Friday, February 15, 2013

Weekend links

1---Student loans; The pain continues, The Burning Platform

2---Amazon 'used neo-Nazi guards to keep immigrant workforce under control' in Germany, Independent

Amazon is at the centre of a deepening scandal in Germany as the online shopping giant faced claims that it employed security guards with neo-Nazi connections to intimidate its foreign workers.
Germany’s ARD television channel made the allegations in a documentary about Amazon’s treatment of more than 5,000 temporary staff from across Europe to work at its German packing and distribution centres.

The film showed omnipresent guards from a company named HESS Security wearing black uniforms, boots and with military haircuts. They were employed to keep order at hostels and budget hotels where foreign workers stayed. “Many of the workers are afraid,” the programme-makers said.

The documentary provided photographic evidence showing that guards regularly searched the bedrooms and kitchens of foreign staff. “They tell us they are the police here,” a Spanish woman complained. Workers were allegedly frisked to check they had not walked away with breakfast rolls.

3---Foreclosures Fall Due to New Laws, CNBC

A lot of today's housing demand is fueled not by spectacular job growth and soaring consumer confidence, but by super-low mortgage rates and unusually high levels of investor and cash purchases. Take away any one of those elements and it will matter," said John Walsh, DataQuick president....
While the numbers can be parsed in many ways, the bottom line is that while fewer borrowers are getting into trouble, an enormous backlog of distress is still moving through the foreclosure system, in some places quite quickly, and in others ever more slowly. Until the overall numbers come down to a more normal level, any speculation on overall price stability is risky at best.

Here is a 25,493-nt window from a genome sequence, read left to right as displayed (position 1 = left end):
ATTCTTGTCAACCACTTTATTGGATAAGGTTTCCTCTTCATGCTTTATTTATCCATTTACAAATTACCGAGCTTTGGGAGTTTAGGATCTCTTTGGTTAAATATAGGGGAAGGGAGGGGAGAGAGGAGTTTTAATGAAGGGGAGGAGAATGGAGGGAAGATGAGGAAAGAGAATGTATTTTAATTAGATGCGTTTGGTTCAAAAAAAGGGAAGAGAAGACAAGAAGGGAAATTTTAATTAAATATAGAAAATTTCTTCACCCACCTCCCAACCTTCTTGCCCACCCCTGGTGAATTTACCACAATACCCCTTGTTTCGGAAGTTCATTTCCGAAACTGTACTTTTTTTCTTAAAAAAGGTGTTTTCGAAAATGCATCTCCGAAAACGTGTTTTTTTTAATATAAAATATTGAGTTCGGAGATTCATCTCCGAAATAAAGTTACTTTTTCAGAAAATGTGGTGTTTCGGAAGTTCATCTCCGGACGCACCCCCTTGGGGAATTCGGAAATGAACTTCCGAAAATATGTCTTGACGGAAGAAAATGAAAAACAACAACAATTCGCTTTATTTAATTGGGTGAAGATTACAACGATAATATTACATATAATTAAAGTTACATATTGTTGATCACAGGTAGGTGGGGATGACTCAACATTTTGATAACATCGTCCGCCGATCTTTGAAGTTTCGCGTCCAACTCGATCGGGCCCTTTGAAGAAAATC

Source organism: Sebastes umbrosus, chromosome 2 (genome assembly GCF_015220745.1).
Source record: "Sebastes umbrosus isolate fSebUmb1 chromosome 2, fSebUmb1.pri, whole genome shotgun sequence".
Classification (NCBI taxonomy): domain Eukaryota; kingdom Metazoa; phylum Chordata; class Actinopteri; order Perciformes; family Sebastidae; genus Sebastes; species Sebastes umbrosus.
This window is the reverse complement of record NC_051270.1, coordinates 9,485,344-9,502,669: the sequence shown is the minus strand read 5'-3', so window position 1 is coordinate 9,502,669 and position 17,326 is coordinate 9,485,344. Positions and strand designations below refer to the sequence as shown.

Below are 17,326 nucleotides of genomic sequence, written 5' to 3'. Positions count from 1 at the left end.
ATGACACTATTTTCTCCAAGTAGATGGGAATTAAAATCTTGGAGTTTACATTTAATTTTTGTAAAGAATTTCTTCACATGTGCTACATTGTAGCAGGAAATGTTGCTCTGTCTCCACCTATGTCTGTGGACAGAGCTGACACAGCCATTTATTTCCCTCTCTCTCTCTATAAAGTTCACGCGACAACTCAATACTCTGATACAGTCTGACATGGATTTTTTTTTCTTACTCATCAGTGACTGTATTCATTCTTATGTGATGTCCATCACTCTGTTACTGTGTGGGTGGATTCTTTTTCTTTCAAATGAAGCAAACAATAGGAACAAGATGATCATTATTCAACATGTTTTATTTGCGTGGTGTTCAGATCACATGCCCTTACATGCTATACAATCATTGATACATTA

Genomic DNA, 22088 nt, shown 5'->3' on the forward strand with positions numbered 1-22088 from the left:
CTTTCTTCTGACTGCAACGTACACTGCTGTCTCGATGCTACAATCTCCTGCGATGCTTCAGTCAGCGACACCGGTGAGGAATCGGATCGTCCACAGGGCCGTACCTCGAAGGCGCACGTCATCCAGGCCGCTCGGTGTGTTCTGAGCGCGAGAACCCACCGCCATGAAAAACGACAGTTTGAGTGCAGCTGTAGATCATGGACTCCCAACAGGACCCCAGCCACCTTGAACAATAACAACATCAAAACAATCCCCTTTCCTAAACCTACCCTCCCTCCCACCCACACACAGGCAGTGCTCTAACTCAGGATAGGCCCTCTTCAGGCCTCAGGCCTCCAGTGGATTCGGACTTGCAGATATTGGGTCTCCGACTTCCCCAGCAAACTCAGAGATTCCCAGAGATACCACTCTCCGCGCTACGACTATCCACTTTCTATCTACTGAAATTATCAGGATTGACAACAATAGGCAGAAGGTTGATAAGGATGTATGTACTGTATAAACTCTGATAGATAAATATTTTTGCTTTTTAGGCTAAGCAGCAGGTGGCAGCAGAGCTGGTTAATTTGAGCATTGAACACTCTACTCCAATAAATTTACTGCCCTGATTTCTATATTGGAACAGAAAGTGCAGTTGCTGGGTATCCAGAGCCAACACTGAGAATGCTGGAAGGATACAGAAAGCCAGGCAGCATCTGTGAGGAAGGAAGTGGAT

4---Shiller: Has the US housing market bottomed?, zero hedge 

Maybe, but I still worry about further price declines. There’s no really concrete reason for an upturn now; a recent survey of home buyers didn’t find any sudden change in optimism and there seems to be a souring on the idea of home ownership. That might reverse again as the crisis ends. But I suspect that it’s not easily reversed because the whole idea of proudly owning a home has been tarnished. And now Congress is talking about eliminating the whole mortgage deduction or government support for Fannie and Freddie. These are all clouds on the horizon. That’s why I think home prices may still go down.
5---Rubio and the Zombies, Paul Krugman, NY Times

The State of the Union address was not, I’m sorry to say, very interesting. ... On the other hand, the G.O.P. reply, delivered by Senator Marco Rubio of Florida, was both interesting and revelatory. ... Mr. Rubio is a rising star... What we learned Tuesday, however, was that zombie economic ideas have eaten his brain. ...
Start with the big question: How did we get into the mess we’re in?
The financial crisis of 2008 and its painful aftermath ... were a huge slap in the face for free-market fundamentalists. ... Instead of learning from this experience, however, many on the right have chosen to rewrite history. ... Every piece of this revisionist history has been refuted in detail. No, the government didn’t force banks to lend to Those People...; no, government-sponsored lenders weren’t responsible for the surge in risky mortgages...
But the zombie keeps shambling on — and here’s Mr. Rubio Tuesday night: “...In fact, a major cause of our recent downturn was a housing crisis created by reckless government policies.” Yep, it’s the full zombie.
What about responding to the crisis? Four years ago, right-wing economic analysts insisted that deficit spending would destroy jobs ...and ... send interest rates soaring. The right thing, they claimed, was to balance the budget, even in a depressed economy.